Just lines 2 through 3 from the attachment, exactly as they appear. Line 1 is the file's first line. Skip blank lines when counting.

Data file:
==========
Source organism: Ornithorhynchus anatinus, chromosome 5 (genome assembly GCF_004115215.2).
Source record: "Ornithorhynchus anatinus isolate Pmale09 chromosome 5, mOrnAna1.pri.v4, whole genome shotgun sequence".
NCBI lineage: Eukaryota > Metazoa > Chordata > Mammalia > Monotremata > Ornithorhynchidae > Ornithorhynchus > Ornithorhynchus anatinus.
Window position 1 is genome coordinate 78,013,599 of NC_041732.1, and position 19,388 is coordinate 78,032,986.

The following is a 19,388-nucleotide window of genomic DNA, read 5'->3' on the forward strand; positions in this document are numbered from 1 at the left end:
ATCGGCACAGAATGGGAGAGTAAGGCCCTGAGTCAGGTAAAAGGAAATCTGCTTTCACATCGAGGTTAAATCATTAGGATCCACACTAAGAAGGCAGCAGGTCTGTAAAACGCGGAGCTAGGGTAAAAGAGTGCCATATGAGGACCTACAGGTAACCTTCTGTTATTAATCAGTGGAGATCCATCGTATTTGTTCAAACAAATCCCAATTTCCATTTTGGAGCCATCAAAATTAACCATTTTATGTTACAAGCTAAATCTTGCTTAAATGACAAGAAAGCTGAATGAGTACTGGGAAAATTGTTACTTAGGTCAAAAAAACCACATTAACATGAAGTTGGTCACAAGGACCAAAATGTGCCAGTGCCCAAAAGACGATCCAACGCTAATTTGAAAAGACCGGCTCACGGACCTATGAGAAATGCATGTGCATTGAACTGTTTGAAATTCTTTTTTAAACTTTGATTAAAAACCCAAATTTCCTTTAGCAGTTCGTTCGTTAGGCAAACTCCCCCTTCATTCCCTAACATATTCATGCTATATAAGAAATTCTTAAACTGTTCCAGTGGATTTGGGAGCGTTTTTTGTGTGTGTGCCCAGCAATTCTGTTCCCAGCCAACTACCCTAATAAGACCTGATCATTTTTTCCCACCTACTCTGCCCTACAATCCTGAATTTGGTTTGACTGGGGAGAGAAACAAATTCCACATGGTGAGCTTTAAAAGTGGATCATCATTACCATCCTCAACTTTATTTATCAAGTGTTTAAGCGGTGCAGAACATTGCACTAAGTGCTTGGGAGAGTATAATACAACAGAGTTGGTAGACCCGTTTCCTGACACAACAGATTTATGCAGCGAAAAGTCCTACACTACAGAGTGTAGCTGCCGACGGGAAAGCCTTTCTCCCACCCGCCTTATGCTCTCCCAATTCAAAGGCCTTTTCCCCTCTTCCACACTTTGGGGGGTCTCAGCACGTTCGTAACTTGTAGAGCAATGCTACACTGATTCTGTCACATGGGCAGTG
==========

Source record: "Ornithorhynchus anatinus isolate Pmale09 chromosome 5, mOrnAna1.pri.v4, whole genome shotgun sequence".
NCBI lineage: Eukaryota > Metazoa > Chordata > Mammalia > Monotremata > Ornithorhynchidae > Ornithorhynchus > Ornithorhynchus anatinus.